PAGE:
@David Dachtera you say that you have taught this presentation. From your perspective then as somebody who I presume understands it in and out, have you yourself used this strategy on an investment property. Or would you suggest it to a new investor to use on their first or second investment property while they still intend to try to buy more properties? Or would it be better to get those properties established and have dependable cash flow to use toward it before implementing this technique? I still would like to learn more in-depth details about it without having to pay thousands for the training.

@Don Spafford ,

As I noted earlier, this is intended for debt-averse consumers or for people who just want to get out from under their home loans and other amortized / installment debt in less time and pay less interest over the life of the loan.

I'm not sure it would even make sense for any investment which is valued by its income production. I suppose it might for those who own their income properties in their own name (MAJOR NO-NO!) and have  the wherewithal to accelerate such debt using this type of method. I would think those financial resources would be better used to acquire income-producing property. Certainly any property financed with short-term commercial loans (balloon due in 5 to 10 years) would pose a serious cash challenge.

That said, of course, if you have large chunks of cash coming into your business in spurts from whatever source, using that to increase the equity positions in your income properties could be useful so that when those balloons "pop" (come due) you'd need to bring less or no cash to closing on the refinance if the amortization on the loans is too long (s/b 20 years or less, ideally).

The debt acceleration class is only 1 of about 50 representing 7 separate curricula and some 460+ hours of on-line classes available 24/7 covering everything from setting up your business to self-directed retirement plans, attracting and engaging private lenders, finding deals, fix-and-flip, buy-and-hold, tax liens and deeds, seller financed notes, commercial real estate, raw land development, credit management and repair, and more.

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Just chiming in my 2 cents worth. It is a good concept that requires strict discipline and avoiding the temptation to use it for purchases of unnecessary and depreciating assets. We had one prior to the real estate market crash, it was called a HELOC (Home Equity Line of Credit) much like a home equity, accept it was for the full appraised value of the home.

The financial institution at the time and just like many others "froze" our account when the real estate bubble burst in 2008. That created a major cash-flow issue for us since we were basically dumping all of our income and spare cash, and we couldn't all of a sudden access any of it. We had to scramble and stop the direct deposits into our HELOC, and make regular mortgage payments as needed, and rebuild our cash on hand.

Our goal was to have had it paid or substantially reduce the principal within a predetermined time period of 10 years, but due to the crash it didn't work as we had planned.  Since it was a 10 year interest only, with principal & interest starting after the 10th year, we were going to whittle down the principal to a manageable amount when the 10 years were up.  

So as stated, it is a good tool and offers a lot of flexibility, but it has to be managed very carefully, and hopefully you won't run into the same issues we had.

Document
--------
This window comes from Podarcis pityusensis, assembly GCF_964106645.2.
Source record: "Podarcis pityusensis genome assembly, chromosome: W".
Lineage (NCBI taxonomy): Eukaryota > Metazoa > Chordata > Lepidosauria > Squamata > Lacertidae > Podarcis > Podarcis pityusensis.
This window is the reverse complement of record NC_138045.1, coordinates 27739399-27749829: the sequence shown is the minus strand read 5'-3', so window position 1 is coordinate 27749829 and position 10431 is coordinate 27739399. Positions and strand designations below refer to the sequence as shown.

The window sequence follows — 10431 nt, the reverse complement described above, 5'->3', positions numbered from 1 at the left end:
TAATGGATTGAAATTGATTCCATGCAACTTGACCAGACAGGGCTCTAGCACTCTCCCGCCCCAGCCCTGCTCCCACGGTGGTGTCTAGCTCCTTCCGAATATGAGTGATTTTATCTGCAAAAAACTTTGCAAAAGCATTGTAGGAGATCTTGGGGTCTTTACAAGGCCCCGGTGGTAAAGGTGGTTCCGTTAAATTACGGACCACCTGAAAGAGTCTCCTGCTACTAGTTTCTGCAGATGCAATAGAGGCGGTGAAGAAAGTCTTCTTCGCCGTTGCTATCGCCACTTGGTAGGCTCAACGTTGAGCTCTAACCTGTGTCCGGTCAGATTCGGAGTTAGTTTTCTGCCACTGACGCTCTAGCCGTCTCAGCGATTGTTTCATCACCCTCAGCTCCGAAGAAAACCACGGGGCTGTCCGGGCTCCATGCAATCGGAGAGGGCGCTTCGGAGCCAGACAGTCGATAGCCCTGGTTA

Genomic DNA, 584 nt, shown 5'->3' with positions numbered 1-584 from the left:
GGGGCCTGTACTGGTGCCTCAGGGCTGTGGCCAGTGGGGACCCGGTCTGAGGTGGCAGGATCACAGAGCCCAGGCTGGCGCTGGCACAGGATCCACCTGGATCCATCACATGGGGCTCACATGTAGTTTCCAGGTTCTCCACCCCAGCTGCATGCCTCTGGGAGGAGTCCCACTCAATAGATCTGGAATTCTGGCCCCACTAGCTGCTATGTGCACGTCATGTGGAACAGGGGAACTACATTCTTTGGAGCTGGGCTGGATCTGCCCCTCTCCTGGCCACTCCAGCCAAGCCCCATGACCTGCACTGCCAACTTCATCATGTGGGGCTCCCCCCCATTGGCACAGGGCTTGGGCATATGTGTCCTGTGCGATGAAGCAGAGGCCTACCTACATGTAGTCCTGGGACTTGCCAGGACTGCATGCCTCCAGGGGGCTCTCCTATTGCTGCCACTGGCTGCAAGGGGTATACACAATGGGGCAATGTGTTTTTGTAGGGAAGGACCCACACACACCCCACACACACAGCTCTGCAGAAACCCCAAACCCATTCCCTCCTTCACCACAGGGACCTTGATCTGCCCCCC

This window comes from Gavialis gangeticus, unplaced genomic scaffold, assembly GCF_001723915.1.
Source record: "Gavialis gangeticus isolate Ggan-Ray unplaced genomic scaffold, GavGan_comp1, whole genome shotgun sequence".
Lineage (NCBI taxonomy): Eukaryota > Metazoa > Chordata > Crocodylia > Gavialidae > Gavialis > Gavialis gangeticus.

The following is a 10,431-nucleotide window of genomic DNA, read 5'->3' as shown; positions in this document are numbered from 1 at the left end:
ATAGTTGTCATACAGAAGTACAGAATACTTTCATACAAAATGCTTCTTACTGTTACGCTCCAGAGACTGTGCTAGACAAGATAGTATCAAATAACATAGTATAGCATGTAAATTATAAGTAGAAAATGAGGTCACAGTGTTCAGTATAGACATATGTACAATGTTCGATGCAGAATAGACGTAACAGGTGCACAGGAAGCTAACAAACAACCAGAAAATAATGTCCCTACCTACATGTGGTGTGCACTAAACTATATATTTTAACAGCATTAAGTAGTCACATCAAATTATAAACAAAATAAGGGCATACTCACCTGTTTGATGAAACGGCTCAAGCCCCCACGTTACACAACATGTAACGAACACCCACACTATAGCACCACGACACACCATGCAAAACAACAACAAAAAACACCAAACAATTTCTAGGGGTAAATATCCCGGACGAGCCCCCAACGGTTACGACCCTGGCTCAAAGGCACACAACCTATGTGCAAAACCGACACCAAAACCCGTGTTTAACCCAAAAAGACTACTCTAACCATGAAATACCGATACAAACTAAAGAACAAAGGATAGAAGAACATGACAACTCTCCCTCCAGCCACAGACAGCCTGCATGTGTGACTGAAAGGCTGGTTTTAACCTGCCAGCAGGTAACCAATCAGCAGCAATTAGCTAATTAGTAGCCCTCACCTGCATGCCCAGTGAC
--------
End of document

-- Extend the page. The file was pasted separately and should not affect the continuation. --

@Don Spafford

@David Dachtera

Run the numbers people!!!

My head is spinning and my brain is mad.

Original home mortgages Pre-1934 were on average 7 year loans. The payments were interest only until at the end of 7 years you made a balloon payment of the entire principle. Most homes were foreclosed on especially when the great depression hit. In response, the amortized loan was created. What the amortization does is say you give me the length of time you want to borrow this money and I will even out the payments so you will know what is owed for the next 15 or 30 years. Let us not forget that at the beginning of the loan you are borrowing a larger amount of money than you are at the end of the loan. They charge you so much interest at the beginning because you have a huge principal amount out. You pay the same APR the entire time of the loan. The amortization part is that they adjust your principal payment so you know you can afford the payment and so it will stay the same. You can't be mad that a bank has given you $300,000 and wants interest on that entire amount. How else would you have them do it? That also means that as you pay the principle down you will pay less in interest, because the bank has less money out. I guess they could amortize the loan so you pay more principle up front and then you are upside down on interest at the end of the loan. That is what would be atrocious and a crime against math.

Don't compare percentage of interest paid with interest rate. (My brain is getting mad.) Yes, you pay 95% interest when you borrow 300,000 over 30 years, but that is not the rate of interest. That is the total amount of interest we pay divided by the principal. We use APR so we can compare apples to apples. It is a standard. That is like if I were to buy $5 in bananas, and $20 in chocolate then say taxes on bananas is only 4% while taxes on a chocolate is 80%. Is that true? Well, all the food is taxed at 4%, but if I take the total amount of taxes paid $1 and $.80 is for the chocolate, then 80% of my taxes go to chocolate. You can't compare APR to 30 years of interest paid turned into a percentage of the principal. They are not the same thing. This is the smoke and mirrors. I have seen a guy tell someone with a 15 year loan at 5% interest to trade that in for an 11% heloc. Run the numbers, people. If you pay the same extra payments on both loans no matter how you cut it, you will pay more for the 11% interest loan, even with simple interest.